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For Customers, UX = XOXO

Strategically Speaking
Apr 9, 2014

Kevin Moland Author: Kevin Moland,

In the early 1990’s, the owner of the small commercial bank where I served as the Data Processing Officer decided to shake things up a bit by removing a relatively popular head of operations and replacing him with the Vice President of Marketing. Marketing! As seasoned operations managers, my peers and I settled in for the train wreck we knew was coming.

But then, something incredible happened.

I remember the first meeting with our newly crowned leader. Sitting in his glass-walled office, looking out over the couple dozen employees in the operations center, the following conversation ensued:

New Boss: So, who waits on customers when they come to the Customer Service counter?

Team: The interns and junior members of the group.

New Boss: Well, who knows the most and could help the customers most effectively?

Team: The senior staff, but they’ve been here longer and they don’t have to wait on customers anymore.

New Boss: So, when customers come, we don’t send the people who could help them the most. Instead, we send the people who can help them the least?

He looked at us. We looked down at our shoes. And then everything began to change.

Under his guidance, we began to put a premium on real customer service and on the people who engaged our clients at the front line. We became much more interested in what our customers had to say and, based on survey results, we began to analyze and improve every area that involved direct customer interaction. After a year, our operations staff began leaving for jobs on the teller line or at the new accounts desks because our entire organization had come to value (and compensate) those with the skills to provide superior face-to-face customer service.

I thought about those events recently while reading a series of articles about managing the online user experience. With online services becoming a more frequent touch point for customers and members, it’s important for financial institutions to consider the level of customer service embedded in their electronic channels. If you want to give your customers and members a consistent, positive impression of your organization, you have to extend your penchant for service to your technology products, too.

In software circles, UX (User Experience) is the new buzzword. Driven primarily by the smartphone and tablet revolution, users now expect more effective and engaging online services. "User-friendly" has always been a goal for technology vendors, but thanks to the remarkable capabilities inherent in today’s smartphones and tablets, the bar for online engagement has been pushed dramatically higher. This is especially true in the financial services arena, where products are highly commoditized and customer service is one of the few—if not the only—legitimate means of distinguishing your organization from its competitors.

So how can banks and credit unions be sure their technology-based offerings provide the same high level of customer service as their people? Since most community institutions rely on vendor partners for these services, the more pertinent question could be how can you be sure your technology partners care as much about your users' experience as you do?

Here are some questions you can ask yourself to determine whether or not a current or prospective vendor is likely to provide an optimal experience for your users.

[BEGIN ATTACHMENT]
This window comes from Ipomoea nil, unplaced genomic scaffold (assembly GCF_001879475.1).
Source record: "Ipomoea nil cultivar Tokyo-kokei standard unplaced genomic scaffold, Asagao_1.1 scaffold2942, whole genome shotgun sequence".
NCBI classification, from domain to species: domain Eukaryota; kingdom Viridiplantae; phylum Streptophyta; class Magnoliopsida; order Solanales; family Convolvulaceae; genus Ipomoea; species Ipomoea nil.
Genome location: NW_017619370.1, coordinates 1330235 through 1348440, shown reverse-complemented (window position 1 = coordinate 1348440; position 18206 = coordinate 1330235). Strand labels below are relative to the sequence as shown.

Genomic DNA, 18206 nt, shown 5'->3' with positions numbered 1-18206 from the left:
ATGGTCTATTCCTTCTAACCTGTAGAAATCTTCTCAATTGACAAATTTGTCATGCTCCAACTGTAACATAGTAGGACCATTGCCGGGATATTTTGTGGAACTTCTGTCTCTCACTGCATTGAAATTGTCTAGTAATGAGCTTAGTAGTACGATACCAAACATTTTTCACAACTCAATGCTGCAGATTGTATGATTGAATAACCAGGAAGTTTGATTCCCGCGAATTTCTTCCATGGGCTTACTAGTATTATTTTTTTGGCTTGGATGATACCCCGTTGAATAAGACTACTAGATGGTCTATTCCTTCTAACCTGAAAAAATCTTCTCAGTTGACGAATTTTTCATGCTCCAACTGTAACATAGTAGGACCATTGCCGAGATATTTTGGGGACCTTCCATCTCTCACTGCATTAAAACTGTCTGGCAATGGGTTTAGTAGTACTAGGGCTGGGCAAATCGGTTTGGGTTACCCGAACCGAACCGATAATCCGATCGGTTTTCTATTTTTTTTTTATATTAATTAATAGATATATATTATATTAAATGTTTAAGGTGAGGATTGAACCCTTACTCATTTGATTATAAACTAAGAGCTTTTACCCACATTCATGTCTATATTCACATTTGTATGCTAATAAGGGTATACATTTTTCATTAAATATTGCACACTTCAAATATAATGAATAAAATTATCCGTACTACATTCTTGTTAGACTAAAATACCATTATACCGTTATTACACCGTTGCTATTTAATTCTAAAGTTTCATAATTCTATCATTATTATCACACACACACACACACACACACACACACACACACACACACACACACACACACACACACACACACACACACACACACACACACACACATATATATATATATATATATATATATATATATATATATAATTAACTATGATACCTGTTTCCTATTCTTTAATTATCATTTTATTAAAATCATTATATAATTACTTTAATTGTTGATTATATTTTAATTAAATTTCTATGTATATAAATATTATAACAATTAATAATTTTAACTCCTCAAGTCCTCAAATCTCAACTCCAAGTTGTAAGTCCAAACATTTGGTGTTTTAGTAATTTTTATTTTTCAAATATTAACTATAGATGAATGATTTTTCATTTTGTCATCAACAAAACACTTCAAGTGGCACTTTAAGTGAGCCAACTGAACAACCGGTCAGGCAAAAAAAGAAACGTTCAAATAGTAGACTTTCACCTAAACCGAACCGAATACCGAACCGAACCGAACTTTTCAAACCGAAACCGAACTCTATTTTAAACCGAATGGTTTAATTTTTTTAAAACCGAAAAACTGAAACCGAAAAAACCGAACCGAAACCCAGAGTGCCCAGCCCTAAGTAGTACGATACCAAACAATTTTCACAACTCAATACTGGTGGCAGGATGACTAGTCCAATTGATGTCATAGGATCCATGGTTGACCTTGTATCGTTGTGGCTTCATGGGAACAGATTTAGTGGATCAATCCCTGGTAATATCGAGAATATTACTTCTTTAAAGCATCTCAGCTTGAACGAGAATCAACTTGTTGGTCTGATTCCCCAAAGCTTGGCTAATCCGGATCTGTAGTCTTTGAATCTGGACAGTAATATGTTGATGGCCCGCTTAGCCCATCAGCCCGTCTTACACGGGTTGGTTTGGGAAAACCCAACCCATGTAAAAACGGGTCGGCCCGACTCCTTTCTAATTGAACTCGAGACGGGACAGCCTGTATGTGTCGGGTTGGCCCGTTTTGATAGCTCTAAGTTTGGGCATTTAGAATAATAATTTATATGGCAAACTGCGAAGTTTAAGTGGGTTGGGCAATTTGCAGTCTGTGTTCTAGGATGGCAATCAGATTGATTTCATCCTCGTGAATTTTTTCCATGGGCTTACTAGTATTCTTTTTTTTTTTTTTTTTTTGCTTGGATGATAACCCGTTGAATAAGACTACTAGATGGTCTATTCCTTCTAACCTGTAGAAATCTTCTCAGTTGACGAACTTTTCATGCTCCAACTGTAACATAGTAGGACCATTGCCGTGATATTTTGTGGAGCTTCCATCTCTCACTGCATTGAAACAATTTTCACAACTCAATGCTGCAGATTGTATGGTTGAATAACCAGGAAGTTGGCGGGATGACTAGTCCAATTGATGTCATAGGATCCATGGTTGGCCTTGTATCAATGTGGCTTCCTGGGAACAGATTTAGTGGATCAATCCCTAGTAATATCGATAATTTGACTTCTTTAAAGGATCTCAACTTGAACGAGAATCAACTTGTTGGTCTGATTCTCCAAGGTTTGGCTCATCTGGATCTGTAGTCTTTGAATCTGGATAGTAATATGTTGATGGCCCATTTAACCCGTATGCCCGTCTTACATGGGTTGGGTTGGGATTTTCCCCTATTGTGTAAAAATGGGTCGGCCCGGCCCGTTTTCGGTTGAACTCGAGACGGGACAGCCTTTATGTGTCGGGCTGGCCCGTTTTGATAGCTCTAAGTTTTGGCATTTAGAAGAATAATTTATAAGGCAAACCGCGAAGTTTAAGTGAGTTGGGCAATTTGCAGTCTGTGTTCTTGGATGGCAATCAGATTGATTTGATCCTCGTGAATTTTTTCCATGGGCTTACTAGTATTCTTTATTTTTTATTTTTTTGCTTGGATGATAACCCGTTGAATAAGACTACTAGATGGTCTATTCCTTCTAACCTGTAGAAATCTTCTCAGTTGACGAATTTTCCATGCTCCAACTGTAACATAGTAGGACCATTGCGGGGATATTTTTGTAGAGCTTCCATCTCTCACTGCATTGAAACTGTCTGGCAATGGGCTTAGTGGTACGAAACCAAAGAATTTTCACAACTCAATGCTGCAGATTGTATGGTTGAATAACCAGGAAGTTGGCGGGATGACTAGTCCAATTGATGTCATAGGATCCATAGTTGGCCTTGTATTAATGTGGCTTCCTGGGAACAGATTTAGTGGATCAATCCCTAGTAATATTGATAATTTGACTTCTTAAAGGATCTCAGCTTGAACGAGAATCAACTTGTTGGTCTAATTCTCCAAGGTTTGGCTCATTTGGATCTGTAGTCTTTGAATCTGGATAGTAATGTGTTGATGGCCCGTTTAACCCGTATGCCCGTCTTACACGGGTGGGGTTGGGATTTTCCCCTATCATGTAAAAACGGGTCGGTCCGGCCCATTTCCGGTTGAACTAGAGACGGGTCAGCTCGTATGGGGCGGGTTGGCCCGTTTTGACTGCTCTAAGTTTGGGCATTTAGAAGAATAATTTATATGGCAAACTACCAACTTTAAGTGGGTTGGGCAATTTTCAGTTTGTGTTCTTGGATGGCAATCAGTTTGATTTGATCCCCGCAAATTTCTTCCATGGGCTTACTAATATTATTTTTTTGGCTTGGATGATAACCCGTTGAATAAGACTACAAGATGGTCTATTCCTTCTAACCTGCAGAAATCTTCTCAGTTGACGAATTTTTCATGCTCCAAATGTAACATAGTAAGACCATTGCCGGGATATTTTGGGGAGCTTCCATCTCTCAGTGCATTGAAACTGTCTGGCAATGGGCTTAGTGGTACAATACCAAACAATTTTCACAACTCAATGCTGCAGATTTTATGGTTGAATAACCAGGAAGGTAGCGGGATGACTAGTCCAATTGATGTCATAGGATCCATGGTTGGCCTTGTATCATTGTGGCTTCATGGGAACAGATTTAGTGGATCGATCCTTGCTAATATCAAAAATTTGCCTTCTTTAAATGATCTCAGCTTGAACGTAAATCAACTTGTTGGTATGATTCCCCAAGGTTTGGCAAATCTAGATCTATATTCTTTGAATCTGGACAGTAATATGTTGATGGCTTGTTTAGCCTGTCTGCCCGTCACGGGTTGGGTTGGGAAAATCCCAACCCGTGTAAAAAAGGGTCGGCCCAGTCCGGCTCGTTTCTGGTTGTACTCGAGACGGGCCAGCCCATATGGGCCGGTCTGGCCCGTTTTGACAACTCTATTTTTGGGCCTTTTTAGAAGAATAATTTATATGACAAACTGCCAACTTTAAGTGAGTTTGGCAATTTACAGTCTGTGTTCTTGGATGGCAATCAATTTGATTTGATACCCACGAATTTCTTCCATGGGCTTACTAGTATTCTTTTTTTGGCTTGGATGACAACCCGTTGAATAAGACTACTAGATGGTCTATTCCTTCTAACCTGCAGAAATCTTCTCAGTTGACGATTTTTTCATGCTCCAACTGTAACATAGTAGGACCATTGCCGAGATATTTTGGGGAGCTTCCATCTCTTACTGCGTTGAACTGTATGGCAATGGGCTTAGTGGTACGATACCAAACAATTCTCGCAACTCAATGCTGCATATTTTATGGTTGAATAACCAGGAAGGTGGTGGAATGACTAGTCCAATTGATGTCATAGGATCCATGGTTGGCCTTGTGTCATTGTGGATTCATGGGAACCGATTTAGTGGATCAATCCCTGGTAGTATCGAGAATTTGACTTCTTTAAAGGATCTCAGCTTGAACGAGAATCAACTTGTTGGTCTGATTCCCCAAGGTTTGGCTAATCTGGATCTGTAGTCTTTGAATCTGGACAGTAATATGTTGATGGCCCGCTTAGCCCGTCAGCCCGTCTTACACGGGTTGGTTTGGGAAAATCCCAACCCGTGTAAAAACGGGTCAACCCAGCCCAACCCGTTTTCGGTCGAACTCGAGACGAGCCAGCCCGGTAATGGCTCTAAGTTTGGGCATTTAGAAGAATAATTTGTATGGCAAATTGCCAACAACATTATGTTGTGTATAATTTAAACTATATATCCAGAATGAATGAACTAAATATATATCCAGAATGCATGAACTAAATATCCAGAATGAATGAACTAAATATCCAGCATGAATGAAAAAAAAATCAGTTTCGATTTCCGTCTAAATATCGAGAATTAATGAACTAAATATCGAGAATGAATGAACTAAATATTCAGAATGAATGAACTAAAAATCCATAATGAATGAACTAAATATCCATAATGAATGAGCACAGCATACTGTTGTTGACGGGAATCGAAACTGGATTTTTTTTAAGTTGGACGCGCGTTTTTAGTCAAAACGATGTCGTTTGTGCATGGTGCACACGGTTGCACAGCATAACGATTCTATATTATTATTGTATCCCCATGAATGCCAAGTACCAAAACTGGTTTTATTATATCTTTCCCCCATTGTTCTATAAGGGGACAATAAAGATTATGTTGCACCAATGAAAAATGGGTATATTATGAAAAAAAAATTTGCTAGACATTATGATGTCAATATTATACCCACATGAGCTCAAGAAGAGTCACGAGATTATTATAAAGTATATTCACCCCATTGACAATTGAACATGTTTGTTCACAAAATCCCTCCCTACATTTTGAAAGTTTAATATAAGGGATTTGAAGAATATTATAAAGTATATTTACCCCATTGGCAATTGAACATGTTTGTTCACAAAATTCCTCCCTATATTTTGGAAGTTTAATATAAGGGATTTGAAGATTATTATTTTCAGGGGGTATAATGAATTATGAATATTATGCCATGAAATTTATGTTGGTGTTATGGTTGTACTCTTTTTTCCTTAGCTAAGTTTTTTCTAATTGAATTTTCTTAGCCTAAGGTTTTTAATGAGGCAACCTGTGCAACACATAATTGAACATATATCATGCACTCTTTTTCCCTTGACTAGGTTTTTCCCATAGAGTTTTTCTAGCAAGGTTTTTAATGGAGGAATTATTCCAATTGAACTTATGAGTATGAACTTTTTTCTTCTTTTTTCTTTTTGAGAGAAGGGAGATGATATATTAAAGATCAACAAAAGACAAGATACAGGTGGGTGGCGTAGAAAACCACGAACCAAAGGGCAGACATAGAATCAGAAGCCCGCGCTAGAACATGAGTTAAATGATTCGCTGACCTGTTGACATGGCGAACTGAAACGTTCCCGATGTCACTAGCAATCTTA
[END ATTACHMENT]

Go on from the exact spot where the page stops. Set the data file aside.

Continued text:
1. Is this vendor dedicated to customer service?

It's important to remember that UX is just an online extension of good, old fashioned customer service. If your vendor provides a poor customer service experience for you, how likely are they provide a top notch online experience for your customers or members? Vendors that place a priority on customer service, including a willingness to interact directly with your clients as part of a first-level support program, are far more likely to meet those clients' needs as they design and improve their products.

2. When asked about UX, does the vendor maximize or minimize its importance?

You can often determine from conversations with its product managers or executives whether or not a particular vendor "gets it" regarding UX design. While you can't rely on lip service alone to gauge a vendor's commitment to providing an excellent user experience, it could be a red flag if a company doesn't verbalize their UX commitment well when asked about it specifically.

3. Most importantly, do a vendor’s recent and upcoming releases provide evidence that UX is one of their primary product themes?

Take a look at a company's recently released products. Do they exhibit evidence of insightful UX design? Ask about their product roadmap. Since most roadmaps are built around a handful of primary themes, you should be able to tell if UX is one of those themes by determining if a meaningful percentage of proposed enhancements demonstrate an effort to improve the user experience. You may even want to ask who a company relies on for UX expertise. Because it's an emerging field, many companies—even large ones—rely on industry experts to help them optimize the UX. If a vendor’s reps just say, "Oh, our developers are pretty good at that kind of thing," chances are, they aren't.

At the end of the day, the most important thing you can do is to let your vendors know that you care about UX. Vendors understand that what's important to you has to be important to them, too. If you speak up, your UX focus will eventually become their UX focus. You’ve worked hard to make your customers and members feel loved and appreciated in all their interactions with your company. If you want them to keep feeling that love, be sure you focus on UX when evaluating new or existing technology partners.

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